Psalm 51

edge2Have mercy upon me, O God,

according to thy lovingkindness:

according unto the multitude of thy tender mercies blot out my transgressions.

Wash me throughly from mine iniquity, and cleanse me from my sin.

For I acknowledge my transgressions: and my sin is ever before me.

Against thee, thee only, have I sinned, and done this evil in thy sight: that thou mightest be justified when thou speakest, and be clear when thou judgest.

Behold, I was shapen in iniquity; and in sin did my mother conceive me.

Behold, thou desirest truth in the inward parts: and in the hidden part thou shalt make me to know wisdom.

Purge me with hyssop, and I shall be clean: wash me, and I shall be whiter than snow.

Make me to hear joy and gladness; that the bones which thou hast broken may rejoice.

Hide thy face from my sins, and blot out all mine iniquities.

edgeCreate in me a clean heart, O God; and renew a right spirit within me.

Cast me not away from thy presence; and take not thy holy spirit from me.

Restore unto me the joy of thy salvation; and uphold me with thy free spirit.

Then will I teach transgressors thy ways; and sinners shall be converted unto thee.

Deliver me from bloodguiltiness, O God, thou God of my salvation: and my tongue shall sing aloud of thy righteousness.

O Lord, open thou my lips; and my mouth shall shew forth thy praise.

For thou desirest not sacrifice; else would I give it: thou delightest not in burnt offering.

The sacrifices of God are a broken spirit: a broken and a contrite heart, O God, thou wilt not despise.

Do good in thy good pleasure unto Zion: build thou the walls of Jerusalem.

Then shalt thou be pleased with the sacrifices of righteousness, with burnt offering and whole burnt offering: then shall they offer bullocks upon thine altar.


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Lady Jane Grey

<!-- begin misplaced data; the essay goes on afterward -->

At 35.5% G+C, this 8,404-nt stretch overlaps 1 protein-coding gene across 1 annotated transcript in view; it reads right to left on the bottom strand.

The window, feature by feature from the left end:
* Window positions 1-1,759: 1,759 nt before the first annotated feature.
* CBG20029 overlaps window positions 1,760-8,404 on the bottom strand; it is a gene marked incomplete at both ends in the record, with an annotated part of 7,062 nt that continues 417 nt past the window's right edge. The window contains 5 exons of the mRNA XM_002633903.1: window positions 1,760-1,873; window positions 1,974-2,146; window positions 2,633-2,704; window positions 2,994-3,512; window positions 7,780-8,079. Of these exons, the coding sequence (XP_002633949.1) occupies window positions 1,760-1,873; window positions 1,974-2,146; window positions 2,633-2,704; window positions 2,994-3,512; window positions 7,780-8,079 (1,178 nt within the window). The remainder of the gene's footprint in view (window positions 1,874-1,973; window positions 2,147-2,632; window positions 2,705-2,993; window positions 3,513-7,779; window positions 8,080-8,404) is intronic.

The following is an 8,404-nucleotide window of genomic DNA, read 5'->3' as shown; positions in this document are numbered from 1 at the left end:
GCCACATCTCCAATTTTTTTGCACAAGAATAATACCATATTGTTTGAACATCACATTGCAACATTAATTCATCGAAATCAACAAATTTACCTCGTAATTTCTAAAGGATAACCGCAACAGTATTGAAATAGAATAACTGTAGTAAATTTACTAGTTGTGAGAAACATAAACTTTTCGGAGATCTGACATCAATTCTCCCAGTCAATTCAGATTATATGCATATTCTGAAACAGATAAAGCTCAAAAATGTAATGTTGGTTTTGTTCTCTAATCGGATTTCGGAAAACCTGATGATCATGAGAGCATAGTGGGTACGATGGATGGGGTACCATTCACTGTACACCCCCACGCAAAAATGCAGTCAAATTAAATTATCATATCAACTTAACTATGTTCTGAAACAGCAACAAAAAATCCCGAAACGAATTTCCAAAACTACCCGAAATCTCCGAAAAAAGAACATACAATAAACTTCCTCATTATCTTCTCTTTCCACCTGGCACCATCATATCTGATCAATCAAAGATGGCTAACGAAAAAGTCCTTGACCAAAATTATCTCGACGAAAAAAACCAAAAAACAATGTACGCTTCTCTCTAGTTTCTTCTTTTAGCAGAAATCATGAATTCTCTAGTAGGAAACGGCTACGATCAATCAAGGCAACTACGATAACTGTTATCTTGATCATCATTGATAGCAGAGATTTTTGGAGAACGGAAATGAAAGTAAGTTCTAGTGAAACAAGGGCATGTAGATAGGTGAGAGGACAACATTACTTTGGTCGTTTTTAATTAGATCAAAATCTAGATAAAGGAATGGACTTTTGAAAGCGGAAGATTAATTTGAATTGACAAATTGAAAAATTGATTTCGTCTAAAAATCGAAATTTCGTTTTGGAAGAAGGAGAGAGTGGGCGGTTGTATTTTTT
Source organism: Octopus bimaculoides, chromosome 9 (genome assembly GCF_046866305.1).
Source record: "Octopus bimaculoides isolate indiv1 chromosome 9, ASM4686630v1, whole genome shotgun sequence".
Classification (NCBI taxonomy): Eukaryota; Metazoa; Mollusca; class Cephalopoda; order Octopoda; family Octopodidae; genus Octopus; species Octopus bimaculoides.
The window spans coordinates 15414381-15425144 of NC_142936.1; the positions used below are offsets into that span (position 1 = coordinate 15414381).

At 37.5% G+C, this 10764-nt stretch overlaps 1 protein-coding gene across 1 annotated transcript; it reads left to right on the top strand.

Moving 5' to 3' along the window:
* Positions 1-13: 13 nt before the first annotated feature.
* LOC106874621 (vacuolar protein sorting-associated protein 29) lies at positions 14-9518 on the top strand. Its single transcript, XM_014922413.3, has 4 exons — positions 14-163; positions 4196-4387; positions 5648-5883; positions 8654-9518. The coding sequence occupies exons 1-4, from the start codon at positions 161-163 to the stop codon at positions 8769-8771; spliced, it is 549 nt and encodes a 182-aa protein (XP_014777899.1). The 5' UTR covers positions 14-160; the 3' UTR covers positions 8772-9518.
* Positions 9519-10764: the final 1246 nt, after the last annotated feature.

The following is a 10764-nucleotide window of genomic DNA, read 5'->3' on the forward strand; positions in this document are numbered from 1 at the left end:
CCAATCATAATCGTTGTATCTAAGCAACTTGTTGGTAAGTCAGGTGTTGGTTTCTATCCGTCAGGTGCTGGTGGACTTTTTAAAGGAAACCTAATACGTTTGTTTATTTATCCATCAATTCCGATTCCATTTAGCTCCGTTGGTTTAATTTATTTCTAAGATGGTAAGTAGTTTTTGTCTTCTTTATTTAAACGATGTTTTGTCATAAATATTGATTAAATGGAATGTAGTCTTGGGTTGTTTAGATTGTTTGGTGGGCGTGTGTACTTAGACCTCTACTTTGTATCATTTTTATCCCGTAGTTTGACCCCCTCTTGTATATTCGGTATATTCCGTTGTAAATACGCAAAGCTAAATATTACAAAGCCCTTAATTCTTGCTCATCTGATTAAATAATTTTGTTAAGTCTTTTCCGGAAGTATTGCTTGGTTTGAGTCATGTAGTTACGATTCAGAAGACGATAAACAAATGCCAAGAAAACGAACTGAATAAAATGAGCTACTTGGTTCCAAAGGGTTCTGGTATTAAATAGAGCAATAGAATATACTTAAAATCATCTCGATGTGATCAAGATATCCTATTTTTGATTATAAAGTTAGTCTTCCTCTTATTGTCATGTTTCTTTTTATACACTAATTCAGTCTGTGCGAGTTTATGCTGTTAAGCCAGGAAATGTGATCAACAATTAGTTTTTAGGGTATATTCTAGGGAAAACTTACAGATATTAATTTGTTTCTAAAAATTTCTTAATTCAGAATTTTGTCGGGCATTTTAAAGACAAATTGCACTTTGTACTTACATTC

Lady Jane Grey

Lady Jane Grey, Queen for nine days, executed at the age of 17, was more than just a pawn in the religious and state politics of Tudor England.  We will write more about the end of her short life in a future post, but for today we want to focus on her early life.

Bradgate Park

Jane was born at Bradgate Park in Leicestershire, famous today for its herds of red deer and fallow deer.  Jane was the eldest daughter of Henry Grey, Marquess of Dorset and his wife Lady Frances Brandon.  Through her mother, Jane was great-granddaughter to Henry VII.  Jane had a very difficult childhood, even by the standards of the time.

Bradgate Park (prakashodedra on Flickr: Click image)

Bradgate Park (prakashodedra on Flickr: Click image)

A strict childhood

Her mother, Lady Brandon, was a strict and really very cruel disciplinarian.  She seems to have been irritated by Jane’s personality.  She thought that Jane was too meek and gentle, and attempted to toughen her up with regular beatings. Starved of affection and a mother’s love and understanding Jane became a bookworm.  She turned out to be a very able scholar and quickly mastered skills in the arts and languages. Despite this Jane felt that nothing she could do would please her parents. She confided in a visiting tutor from Cambridge, Roger Ascham, saying,

“When I am in the presence of either Father or Mother, whether I speak, keep silence, sit, stand or go, eat, drink, be merry or sad, be sewing, playing, dancing, or doing anything else, I must do it as it were in such weight, measure and number, even so perfectly as God made the world; or else I am so sharply taunted, so cruelly threatened, yes presently sometimes with pinches, nips and bobs and other ways … that I think myself in hell.”

Photo of Bradgate Park by American-Psycho-UK on Flickr (click image)

Photo of Bradgate Park by American-Psycho-UK on Flickr (click image)

Jane Grey – scholar

Jane threw herself into her studies and became learned in Latin, Greek and Hebrew as well as modern languages. Through the teachings of her tutors, she became a committed Protestant.  Her faith was clearly a source of strength to her throughout her short life, and at her execution – more of that in a future post.

Young, beautiful and learned Jane, intent
On knowledge, fount it peace; her vast acquirement
Of goodness was her fall; she was content
With dulcet pleasures, such as calm retirement
Yields to the wise alone; — her only vice
Was virtue: in obedience to her sire
And lord she died, with them a sacrifice
To their ambition: her own mild desire
Was rather to be happy than be great;
For though at their request, she claimed the crown,
That they through her might rise to rule the state,
Yet the bright diadem and gorgeous throne
She viewed as cares, dimming the dignity
Of her unsullied mind and pur benignity.

by William Hone (1780 -1842)

Inscribed beneath a portrait of Lady Jane Grey